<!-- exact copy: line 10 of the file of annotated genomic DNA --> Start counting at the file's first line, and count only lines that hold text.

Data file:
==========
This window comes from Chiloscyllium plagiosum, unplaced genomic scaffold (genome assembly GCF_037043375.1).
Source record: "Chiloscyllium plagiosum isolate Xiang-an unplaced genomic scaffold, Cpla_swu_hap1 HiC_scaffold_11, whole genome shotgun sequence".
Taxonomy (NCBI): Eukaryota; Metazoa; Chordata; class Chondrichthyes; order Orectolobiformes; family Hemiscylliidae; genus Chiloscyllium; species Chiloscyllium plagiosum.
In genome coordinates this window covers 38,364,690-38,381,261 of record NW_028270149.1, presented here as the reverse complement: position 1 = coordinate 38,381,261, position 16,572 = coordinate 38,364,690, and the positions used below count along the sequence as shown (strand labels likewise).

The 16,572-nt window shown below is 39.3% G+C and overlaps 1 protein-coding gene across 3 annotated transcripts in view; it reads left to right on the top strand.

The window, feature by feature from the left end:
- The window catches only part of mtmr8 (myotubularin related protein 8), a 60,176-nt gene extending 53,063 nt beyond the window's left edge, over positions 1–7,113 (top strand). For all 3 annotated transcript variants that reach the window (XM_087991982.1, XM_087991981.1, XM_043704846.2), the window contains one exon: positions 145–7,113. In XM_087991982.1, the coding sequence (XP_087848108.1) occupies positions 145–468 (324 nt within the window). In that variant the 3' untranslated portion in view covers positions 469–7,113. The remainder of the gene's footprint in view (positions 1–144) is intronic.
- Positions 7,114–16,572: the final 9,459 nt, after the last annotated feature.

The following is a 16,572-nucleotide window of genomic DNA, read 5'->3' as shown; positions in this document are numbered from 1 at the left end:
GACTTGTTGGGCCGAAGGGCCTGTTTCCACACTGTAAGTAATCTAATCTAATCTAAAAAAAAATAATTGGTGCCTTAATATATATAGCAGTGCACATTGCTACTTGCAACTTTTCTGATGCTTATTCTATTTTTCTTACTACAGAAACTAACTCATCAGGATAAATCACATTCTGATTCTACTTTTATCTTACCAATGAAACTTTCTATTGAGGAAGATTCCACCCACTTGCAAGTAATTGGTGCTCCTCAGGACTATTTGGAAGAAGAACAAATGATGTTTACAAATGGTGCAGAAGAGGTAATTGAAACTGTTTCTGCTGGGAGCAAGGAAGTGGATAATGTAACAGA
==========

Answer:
GACTTGTTGGGCCGAAGGGCCTGTTTCCACACTGTAAGTAATCTAATCTAATCTAAAAAAAAATAATTGGTGCCTTAATATATATAGCAGTGCACATTGCTACTTGCAACTTTTCTGATGCTTATTCTATTTTTCTTACTACAGAAACTAACTCATCAGGATAAATCACATTCTGATTCTACTTTTATCTTACCAATGAAACTTTCTATTGAGGAAGATTCCACCCACTTGCAAGTAATTGGTGCTCCTCAGGACTATTTGGAAGAAGAACAAATGATGTTTACAAATGGTGCAGAAGAGGTAATTGAAACTGTTTCTGCTGGGAGCAAGGAAGTGGATAATGTAACAGA